“So I recall writing the whole melody. And it actually does sound very like me, if you analyze it. I was obviously working to lyrics. The melody’s structure is very me. So my recollection is saying to John, ‘Just go and have a cup of tea or something. Let me be with this for ten minutes on my own and I’ll do it.’ And with the inspiration of Smokey and The Miracles, I tried to keep it melodic but a bit bluesy, with the minors and little harmonies, and then my recollection is going back up into the room and saying, ‘Got it, great! Good tune, I think. What d’you think?’ John said, ‘Nice,’ and we continued working with it from then, using that melody and filling out the rest of the verses. As usual, for these co-written things, he often just had the first verse, which was always enough: it was the direction, it was the signpost and it was the inspiration for the whole song. I hate the word but it was the template."
“We wrote it, and in my memory we tagged on the introduction, which I think I thought up. I was imaging the intro of a Miracles record, and to my mind the phrases on guitar are very much Smokey and The Miracles. So it was John’s original inspiration, I think my melody, I think my guitar riff. I don’t want to be categorical about this. But that’s my recollection. We then finished it off and it was a fine song which John sang.”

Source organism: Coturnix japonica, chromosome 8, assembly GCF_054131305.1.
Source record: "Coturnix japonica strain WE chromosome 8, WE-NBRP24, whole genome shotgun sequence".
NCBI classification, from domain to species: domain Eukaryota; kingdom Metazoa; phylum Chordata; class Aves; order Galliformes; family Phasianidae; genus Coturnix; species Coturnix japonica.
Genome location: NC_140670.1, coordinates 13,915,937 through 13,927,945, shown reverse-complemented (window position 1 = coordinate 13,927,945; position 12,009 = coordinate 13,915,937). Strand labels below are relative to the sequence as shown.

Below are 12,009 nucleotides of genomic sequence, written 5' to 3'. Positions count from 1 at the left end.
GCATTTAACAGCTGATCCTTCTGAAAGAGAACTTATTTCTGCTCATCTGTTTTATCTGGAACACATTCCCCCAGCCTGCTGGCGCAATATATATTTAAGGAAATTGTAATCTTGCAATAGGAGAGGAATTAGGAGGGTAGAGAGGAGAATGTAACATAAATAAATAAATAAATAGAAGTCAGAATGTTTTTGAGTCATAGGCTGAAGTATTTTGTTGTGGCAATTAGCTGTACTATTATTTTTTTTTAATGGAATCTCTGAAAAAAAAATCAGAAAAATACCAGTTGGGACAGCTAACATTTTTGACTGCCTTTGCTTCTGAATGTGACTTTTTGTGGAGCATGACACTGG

As we can see from the original manuscript of his poem, the lyrics changed quite dramatically before it got to its final form, making the song much more generic and less specific. As for the melodic structure of the song, many commentators are quick to point out the similarities in style to McCartney penned compositions. Most noteworthy is the scholarly writing of Ian MacDonald in his book “Revolution In The Head,” which speaks of the songs’ “angular verticality, spanning an octave in typically wide – and difficult – leaps (which) certainly shows more of (McCartney’s) touch than Lennon’s.” However, the third edition of this book counters with the added comment: “On the other hand, the chromatic descent, via the minor subdominant, in the second half of the verse suggests Lennon. Perhaps McCartney did the first half of the verse, Lennon the second?” Therefore, maybe John did have a hand in the melody as he always insisted.
An interesting observation can be made when viewing the lyric manuscript that was made after John and Paul completed the composition. It was all written in one person’s handwriting, is titled “In My Life (New Song),” and has only one signature at the bottom: “John Lennon”!